When the Structure Breaks Down

The free fall in Apple’s share price has been documented ad nauseam by the financial media in recent weeks.  But how has it impacted fixed income investors?Apple bite

This weekend’s Wall Street Journal (subscribers) features an interesting case study that details how investors in income-generating “structured products” fared poorly by investing in products that are linked to Apple’s stock price.  One case in point:

 

  • UBS issues  “trigger yield optimization notes” with a face value of $700.71.
  • They mature in one year, and pay 8.03% annual interest.
  • They cost 2% to buy.
Sounds great, right?  Even for a high fee, the net interest is just north of 6% for a year, when typical short-terms bonds are paying closer to 1%.  You get your $700.71 back and pocket some solid cash.

Oh yeah, there is one other stipulation that you might have missed.  If Apple closes below $595.60 in a year, investors don’t actually get $700.71 back. They get one Apple share.  Yesterday, Apple closed at $439.88, which is a long way from $595.60.  If the stock were to close at this level at the end of the period in question, investors would lose over 30%, rather than cashing in a cool 6% in interest.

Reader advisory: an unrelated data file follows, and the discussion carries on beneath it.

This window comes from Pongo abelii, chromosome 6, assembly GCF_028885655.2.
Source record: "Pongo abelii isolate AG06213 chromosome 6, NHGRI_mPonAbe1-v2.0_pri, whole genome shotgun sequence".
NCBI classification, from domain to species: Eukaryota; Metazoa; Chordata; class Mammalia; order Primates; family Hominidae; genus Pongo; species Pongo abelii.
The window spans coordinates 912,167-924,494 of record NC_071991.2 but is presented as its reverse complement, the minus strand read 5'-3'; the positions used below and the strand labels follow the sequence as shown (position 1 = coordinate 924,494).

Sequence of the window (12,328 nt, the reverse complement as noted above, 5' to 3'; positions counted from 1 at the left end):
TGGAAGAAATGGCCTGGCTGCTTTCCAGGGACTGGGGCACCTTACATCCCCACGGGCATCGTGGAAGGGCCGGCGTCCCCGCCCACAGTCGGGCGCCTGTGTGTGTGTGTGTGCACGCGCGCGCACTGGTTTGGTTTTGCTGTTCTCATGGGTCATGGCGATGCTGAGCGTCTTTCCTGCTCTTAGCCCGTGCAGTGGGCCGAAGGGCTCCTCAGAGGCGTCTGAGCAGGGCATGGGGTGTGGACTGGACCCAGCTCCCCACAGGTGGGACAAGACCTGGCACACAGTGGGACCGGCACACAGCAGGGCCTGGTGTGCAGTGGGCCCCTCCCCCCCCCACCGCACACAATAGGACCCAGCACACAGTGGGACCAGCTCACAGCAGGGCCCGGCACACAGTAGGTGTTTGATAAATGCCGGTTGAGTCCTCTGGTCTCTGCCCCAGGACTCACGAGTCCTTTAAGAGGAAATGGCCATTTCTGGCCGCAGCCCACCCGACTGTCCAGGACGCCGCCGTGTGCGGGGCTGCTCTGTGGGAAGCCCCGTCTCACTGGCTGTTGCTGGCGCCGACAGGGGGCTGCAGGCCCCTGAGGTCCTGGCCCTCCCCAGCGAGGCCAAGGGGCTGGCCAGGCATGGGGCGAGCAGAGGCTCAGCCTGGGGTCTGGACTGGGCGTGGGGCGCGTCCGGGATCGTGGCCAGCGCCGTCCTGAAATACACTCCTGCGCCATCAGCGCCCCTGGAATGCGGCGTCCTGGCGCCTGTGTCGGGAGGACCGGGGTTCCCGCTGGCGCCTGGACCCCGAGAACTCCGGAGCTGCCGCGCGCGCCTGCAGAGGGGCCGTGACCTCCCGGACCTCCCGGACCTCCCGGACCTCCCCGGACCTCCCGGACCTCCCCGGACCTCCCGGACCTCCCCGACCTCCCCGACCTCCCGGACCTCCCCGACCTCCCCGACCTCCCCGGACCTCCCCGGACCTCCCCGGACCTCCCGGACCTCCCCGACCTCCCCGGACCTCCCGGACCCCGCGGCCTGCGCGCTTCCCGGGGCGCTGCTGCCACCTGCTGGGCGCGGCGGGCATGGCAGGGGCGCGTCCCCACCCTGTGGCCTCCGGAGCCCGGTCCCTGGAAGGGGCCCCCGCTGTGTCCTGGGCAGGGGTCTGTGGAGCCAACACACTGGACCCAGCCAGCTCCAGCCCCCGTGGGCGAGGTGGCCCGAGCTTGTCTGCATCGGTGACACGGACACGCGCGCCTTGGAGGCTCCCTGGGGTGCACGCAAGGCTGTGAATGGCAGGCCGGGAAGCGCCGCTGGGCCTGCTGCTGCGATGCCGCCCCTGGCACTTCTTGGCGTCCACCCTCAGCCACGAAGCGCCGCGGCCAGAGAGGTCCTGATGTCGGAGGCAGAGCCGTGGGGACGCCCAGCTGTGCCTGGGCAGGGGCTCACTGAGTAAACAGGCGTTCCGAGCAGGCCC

It is true that there are risks and rewards in investing.  The problem in this case is that the downside risk is high, and the upside is…pretty pedestrian.  If Apple closes at $1000 at the end of this one year period, do investors reap the benefit of that price appreciation?  No.  They earn about 6% after fees.  So they’re left with constrained upside, and unlimited downside.  Worse than than, many retail investors may not understand the downside risk.

Of course, written disclosures make clear the fact that the risks are substantial. At least one investor understood it differently this case, though, assuming that the worst case would be to break even on the investment.

Two important investing principles are in evidence in this case study:

  1. If it seems too good to be true, it undoubtedly is.
  2. If you don’t thoroughly understand what you’re buying, don’t buy it.
Note:  these products are sold by investment banks, not Apple.  If you’re still a rabid Windows fan who owns a Samsung Galaxy, feel free to continue disliking Apple.  Don’t let the actions of Wall Street steer you away from that iPhone 5 purchase, though.

 

About Kevin O'Reilly, CFP®

Kevin O'Reilly, CFP®, is a financial advisor who specializes in working with parents of twins and triplets. Have a financial question? Ask Kevin!

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